Peters profiting from bloodstock politics

The night before delivering on promises to the thoroughbred bloodstock industry Winston Peters fed industry leaders for a generous dollop of dollars.

Stuff: Winston Peters’ menu of prawns, porkbarrel and horse meat

In May, we reported that NZ First’s donors and supporters in the thoroughbred and bloodstock industry expected him to deliver their wish-list: an all-weather track, tax breaks for breeding, restructuring the NZ Racing Board and potentially outsourcing some TAB services to an Australian provider.

And so we come to Wednesday night, where the Deputy Prime Minister and NZ First leader gathered together three of his senior MPs and and about 80 business leaders to start with pan-tossed prawn tails and cognac liver pate and finish with his plans in government.

At $600 a head, these guests were not paying for their dinner. With respect to the head chef at the Tauranga Club, no Bay of Plenty restaurant charges that for dinner. They were paying for access to Peters and offering their financial support to his party to deliver on their wishlist.

Many were from the world of breeding and racing: Te Akau Stud’s David and Karyn Fenton-Ellis, Blandford Farm’s Graham Bax, Brendan and Jo Lindsay of Lindsay Racing, and Mark Chitty of Haunui Farms.

Peters had good news for them: he had delivered everything he promised. Not just one all-weather racecourse but three, not just tax breaks in the Budget; the very next day he would be announcing plans to restructure the NZ Racing Board.

He did not discuss details but he boasted of his restructuring plans to his wealthy donors, even before he’d disclosed them to the Racing Board itself.

The following evening at Claudelands Events Centre in Hamilton, Peters unveiled the proposed restructuring: slashing the numbers of small courses from 48 to 28, outsourcing the TAB to an Australian betting agency, replacing the Racing Board with administrative bodies controlled by the thoroughbreds industry, and the locations of the three synthetic race tracks at Riccarton, Awapuni and Cambridge.

Some of this, like cutting back the number of race courses, is sad but sensible policy.

But some initiatives – the all-weather race courses – have bypassed proper Budget approval.

And Treasury and Inland Revenue papers published this week conclude that tax breaks for “good-looking horses” will do New Zealand no good whatsoever. “Neither tax concessions nor subsidies seem justified,” they warn.

The only people who benefit from Peters’ tax breaks, estimated by Inland Revenue to cost NZ up to $40 million in lost revenue, are those who trade in horseflesh.

And those who will benefit appear to be being generous to NZ First. $600 times 80 is $48,000 – even if half of that was costs for food and drinks (that’s generous) that looks like a big payoff.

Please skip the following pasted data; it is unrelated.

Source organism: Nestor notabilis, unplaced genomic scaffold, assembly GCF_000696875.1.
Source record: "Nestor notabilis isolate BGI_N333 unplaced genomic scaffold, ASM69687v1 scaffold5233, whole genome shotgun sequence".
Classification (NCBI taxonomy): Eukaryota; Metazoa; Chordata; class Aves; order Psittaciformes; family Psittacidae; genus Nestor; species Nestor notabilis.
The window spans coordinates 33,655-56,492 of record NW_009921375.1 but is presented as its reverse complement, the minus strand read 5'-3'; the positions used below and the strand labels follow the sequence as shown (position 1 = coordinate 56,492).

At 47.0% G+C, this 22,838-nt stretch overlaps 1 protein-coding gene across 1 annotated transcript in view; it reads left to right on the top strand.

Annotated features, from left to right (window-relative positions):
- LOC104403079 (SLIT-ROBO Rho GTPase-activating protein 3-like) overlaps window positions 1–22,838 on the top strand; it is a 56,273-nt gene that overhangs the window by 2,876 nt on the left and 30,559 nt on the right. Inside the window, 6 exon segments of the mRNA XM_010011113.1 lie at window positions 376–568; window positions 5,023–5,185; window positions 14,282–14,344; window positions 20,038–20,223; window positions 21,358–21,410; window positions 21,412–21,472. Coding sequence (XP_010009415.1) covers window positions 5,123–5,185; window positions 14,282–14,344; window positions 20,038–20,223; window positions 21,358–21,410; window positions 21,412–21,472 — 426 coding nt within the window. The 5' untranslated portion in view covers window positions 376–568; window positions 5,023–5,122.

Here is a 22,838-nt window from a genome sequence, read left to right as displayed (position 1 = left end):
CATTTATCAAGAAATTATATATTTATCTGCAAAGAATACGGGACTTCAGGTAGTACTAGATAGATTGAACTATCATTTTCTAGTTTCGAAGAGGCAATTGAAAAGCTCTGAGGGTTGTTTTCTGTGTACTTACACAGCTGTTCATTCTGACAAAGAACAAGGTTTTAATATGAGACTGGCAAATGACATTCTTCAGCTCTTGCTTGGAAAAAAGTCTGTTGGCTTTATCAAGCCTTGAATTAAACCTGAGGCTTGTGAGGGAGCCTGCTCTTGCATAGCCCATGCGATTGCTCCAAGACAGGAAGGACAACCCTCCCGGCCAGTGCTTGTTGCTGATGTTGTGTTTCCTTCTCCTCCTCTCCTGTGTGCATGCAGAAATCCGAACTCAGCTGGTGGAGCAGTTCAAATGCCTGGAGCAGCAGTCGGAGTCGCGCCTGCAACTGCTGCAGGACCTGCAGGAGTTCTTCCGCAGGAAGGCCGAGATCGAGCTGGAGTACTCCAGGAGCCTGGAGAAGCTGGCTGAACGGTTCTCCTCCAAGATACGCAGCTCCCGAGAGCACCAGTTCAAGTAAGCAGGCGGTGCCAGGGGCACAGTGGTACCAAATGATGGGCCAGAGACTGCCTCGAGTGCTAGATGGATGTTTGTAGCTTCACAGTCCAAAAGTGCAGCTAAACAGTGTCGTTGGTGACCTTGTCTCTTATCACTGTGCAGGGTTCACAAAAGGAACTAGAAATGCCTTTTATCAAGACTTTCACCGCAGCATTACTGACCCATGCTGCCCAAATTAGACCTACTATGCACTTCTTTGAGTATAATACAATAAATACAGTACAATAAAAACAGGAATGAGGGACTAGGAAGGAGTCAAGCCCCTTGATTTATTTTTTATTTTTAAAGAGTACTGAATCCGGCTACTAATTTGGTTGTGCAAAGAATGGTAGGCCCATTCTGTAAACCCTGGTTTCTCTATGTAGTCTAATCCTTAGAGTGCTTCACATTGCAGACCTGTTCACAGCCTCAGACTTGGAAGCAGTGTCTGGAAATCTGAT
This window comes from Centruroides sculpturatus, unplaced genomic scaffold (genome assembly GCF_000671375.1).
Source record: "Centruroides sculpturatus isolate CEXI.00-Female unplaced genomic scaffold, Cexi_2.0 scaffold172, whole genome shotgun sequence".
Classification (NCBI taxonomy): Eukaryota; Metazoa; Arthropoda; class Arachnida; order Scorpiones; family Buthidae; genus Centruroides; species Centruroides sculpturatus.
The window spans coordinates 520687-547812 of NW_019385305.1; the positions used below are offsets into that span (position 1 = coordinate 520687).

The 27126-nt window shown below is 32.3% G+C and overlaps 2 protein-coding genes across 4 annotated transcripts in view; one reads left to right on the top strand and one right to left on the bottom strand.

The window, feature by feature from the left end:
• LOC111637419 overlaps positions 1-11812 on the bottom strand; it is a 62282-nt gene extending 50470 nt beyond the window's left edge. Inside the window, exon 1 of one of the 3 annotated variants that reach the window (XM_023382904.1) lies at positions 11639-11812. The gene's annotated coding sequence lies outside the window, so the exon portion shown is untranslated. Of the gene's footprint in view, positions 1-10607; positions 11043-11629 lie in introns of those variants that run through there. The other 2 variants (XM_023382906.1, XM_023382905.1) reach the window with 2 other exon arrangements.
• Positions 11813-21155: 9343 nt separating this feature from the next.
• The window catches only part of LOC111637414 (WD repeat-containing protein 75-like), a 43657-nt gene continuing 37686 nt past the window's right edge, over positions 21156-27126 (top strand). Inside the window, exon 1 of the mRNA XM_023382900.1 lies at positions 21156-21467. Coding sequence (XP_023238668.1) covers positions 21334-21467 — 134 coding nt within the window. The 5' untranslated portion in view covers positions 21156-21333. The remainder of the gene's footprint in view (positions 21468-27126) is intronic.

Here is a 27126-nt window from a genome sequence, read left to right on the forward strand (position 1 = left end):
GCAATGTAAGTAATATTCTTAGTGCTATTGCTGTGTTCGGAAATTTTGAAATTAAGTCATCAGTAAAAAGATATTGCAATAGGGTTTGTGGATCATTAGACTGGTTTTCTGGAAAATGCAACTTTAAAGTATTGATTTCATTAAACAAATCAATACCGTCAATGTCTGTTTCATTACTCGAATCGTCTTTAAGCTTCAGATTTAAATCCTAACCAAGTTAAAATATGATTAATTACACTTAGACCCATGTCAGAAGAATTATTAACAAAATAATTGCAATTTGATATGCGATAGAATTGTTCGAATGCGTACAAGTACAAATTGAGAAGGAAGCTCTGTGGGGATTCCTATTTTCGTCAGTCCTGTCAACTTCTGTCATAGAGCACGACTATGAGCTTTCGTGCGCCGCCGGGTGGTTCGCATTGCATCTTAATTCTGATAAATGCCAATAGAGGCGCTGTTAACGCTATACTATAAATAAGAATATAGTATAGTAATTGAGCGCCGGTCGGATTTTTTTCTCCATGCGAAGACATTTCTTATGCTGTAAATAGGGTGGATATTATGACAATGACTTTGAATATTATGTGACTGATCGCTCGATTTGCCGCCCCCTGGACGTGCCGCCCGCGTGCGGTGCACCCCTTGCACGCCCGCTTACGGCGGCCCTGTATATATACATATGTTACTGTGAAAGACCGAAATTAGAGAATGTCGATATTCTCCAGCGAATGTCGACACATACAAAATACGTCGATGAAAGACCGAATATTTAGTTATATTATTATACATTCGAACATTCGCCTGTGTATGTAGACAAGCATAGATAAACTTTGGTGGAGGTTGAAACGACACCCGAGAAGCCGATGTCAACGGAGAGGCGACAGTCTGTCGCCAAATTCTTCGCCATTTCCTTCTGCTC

This blatant mutual back scratching isn’t all that surprising from Peters, but it must make their Labour coalition partners a bit uneasy, and while the Greens are likely to turn another blind eye they must be aghast at how NZ First is creaming big government money to their and their financial supporters’ benefit.

9 Comments

  1. Blazer

     /  September 2, 2018

    sounds a bit like but not as bad as ‘Cabinet Club’.

    At least its out there.

  2. David

     /  September 2, 2018

    “Mr Peters is also taking shots at the National Party’s ‘Cabinet Club’ scheme, in which people pay to attend fundraising events attended by Cabinet ministers, and embattled Justice Minister Judith Collins.”
    National was never as brazen as Peters is with his racing mates. Labour had dinner with the big drug companies and got a nice fat cheque and then changed their policy towards expensive one off drug treatments. The Greens and Act remain the only virtuous parties.

    • Blazer

       /  September 2, 2018

      yes a hallmark of National ops is that they are very….’sneaky’.

  3. Kitty Catkin

     /  September 2, 2018

    Dinners are standard fundraisers for many organisations.

    I doubt if any party could be bought for $24,000. Apart from the fact that that is a small amount nowadays, it’s coming from so many people at $300 (assuming that half the cost of the meal is the cost of putting it on in the first place, and Claudelands would have to be rented) and only a fool would try to buy an MP’s favour for that.

    All-weather racecourses ? You cannot be serious.

    I used to see ‘paard’ for sale in Belgian supermarkets. It looked horrible; a dark red with very yellow fat. That’s what made me look the first time….and then I saw the label.
    Paard ??? Ugh ! that’s horsemeat !!!

    • Kitty Catkin

       /  September 2, 2018

      I tried to find the cost of hiring Claudelands, and couldn’t, but the costs of insurance, clearing and washing up and other costs (they list what needs to be done) wouldn’t leave very much by way of profit, I would guess. I had no idea of what was involved.

    • David

       /  September 2, 2018

      No one minds a party fundraiser but Peters is nakedly using his position to do favours for people who support his party financially. The restructure of the racing industry may well be a good thing and the right thing but he has linked our taxpayer largese to privately funding his party.

      • Blazer

         /  September 2, 2018

        ‘ Peters is nakedly using his position to do favours for people who support his party financially’

        heve you heard about the y who’s a great fundraiser for…!!!

  4. artcroft

     /  September 2, 2018

    The Greens have already put the “For sale sign” up beside their principles. But they’re so incompetent Winnie didn’t have to make an offer before they gave themselves to him.